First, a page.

Caffeine (1,3,7-trimethylxanthine, C8H10N4O2) is a well-known alkaloid, which was characterized originally by total synthesis. In total, only 8 of it’s 14 heavy atoms are carbons, which dramatically reduces the number of possibly observable NMR correlations. In this special case actually, no COSY or 1,1 ADEQUATE correlations are observed. This turns this molecule into an special cheallenge for NMR.
The analysis of theoretical caffeine NMR correlation data reveals 2 constitutions that are compatible with the complete correlation dataset. Both differ only in the positions of 2 heavy atoms (that are switched). The inverse analysis with the theoretical NMR correlation data set from the alternative molecule also includes caffeine in the solution set, which is favoured by the molecular modelling filter. The only major difference between the two molecules is found in the predicted 1H spectrum, which has a CH3 signal at 2.3 ppm, compared to 3.7 ppm in caffeine.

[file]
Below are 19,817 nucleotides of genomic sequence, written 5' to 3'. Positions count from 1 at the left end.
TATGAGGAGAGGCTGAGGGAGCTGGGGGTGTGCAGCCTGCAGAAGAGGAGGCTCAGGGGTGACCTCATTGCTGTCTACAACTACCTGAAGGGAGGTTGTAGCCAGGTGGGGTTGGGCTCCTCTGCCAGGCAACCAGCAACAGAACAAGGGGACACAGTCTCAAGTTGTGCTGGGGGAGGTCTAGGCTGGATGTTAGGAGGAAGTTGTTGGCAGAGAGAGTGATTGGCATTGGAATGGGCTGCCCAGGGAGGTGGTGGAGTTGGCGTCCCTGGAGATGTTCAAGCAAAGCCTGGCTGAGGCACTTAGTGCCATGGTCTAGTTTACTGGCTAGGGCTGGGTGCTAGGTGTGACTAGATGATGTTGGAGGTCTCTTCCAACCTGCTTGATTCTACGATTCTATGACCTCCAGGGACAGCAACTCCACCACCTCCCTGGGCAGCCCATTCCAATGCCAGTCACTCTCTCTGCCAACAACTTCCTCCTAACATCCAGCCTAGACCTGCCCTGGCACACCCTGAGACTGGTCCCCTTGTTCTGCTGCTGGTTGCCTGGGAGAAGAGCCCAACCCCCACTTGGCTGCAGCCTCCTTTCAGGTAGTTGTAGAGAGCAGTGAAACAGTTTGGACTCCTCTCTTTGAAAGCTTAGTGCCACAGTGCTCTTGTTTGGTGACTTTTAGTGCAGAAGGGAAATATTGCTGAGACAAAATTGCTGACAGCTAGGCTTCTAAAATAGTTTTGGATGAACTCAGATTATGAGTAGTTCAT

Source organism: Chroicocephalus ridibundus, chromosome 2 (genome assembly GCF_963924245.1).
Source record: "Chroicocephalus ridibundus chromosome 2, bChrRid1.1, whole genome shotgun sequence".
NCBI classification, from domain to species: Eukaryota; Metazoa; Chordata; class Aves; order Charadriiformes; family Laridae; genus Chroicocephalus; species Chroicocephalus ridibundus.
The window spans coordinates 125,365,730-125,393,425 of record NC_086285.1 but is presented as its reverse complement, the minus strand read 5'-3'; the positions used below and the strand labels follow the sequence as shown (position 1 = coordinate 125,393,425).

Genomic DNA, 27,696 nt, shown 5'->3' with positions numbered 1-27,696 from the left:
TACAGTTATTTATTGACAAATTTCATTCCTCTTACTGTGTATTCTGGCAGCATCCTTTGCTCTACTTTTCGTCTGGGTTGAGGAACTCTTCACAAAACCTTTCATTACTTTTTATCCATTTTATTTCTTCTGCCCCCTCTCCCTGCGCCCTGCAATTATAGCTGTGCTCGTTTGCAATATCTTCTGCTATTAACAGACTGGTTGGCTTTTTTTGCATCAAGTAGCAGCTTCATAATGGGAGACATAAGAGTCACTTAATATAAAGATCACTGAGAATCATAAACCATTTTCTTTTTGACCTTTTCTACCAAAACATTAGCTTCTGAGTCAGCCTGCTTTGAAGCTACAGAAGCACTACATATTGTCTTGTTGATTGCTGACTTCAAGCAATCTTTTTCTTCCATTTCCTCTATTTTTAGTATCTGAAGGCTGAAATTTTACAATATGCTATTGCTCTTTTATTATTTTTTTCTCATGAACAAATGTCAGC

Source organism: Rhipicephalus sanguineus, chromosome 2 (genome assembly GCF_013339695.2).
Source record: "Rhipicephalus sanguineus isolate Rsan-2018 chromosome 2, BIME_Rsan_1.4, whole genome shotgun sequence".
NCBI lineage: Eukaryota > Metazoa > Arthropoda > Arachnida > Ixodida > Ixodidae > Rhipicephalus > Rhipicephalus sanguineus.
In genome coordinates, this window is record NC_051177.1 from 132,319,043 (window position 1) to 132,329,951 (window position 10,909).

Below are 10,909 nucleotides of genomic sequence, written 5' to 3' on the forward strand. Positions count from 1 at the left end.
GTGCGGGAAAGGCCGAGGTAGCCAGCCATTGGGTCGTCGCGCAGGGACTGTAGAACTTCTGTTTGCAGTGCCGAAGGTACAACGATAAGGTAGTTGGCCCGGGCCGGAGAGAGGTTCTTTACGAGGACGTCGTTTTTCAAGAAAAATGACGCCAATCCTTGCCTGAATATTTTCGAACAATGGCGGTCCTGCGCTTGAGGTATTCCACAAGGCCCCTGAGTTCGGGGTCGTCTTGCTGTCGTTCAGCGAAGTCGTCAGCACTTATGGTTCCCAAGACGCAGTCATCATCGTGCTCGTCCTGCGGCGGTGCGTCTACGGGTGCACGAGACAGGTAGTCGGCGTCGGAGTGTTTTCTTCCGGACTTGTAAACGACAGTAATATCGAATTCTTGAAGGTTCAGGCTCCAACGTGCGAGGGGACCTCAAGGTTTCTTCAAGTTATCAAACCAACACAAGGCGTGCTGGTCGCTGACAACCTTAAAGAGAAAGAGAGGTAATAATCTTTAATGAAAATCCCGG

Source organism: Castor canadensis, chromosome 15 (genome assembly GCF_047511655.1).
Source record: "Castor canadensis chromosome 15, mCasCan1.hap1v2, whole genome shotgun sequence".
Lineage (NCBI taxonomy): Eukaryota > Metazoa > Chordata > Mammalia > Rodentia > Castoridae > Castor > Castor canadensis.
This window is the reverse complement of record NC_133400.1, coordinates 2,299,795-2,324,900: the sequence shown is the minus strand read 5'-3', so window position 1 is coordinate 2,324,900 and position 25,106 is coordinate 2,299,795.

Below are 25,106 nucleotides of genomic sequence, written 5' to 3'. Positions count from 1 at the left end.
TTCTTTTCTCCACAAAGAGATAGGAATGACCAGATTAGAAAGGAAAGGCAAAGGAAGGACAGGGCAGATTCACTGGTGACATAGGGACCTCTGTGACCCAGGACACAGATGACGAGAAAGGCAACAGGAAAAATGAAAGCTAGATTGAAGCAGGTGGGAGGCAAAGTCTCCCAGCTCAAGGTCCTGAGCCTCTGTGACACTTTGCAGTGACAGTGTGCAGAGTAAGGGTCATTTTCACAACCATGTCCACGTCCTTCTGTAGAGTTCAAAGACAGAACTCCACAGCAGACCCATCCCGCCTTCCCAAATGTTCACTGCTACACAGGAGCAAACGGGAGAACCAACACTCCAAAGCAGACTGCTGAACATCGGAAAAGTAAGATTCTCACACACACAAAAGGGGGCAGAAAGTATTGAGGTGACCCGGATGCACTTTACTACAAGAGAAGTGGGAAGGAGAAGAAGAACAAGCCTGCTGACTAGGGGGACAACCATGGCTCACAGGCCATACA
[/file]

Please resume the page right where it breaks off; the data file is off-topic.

Overall the theoretical analysis of caffeine and a proposed structural alternative shows only a small difference in the predicted proton and carbon NMR spectra of the alternative. Additionally, the the predicted 15N chemical shifts for both molecules are also very close, so that an easy distinction seems to be very unlikely.
Finally, the theoretical correlation data analysis of the alt-caffeine also comes up with caffeine, rated better by the molecular modelling component of our structure generator. Hence a clear distinction between the two by NMR alone seems very unlikely. Until now the only possibility seems to be that alt- caffeine should have one 1,1,-ADEQUATE correlation, whereas caffeine does not have any of them.
No literature references were used for this poster: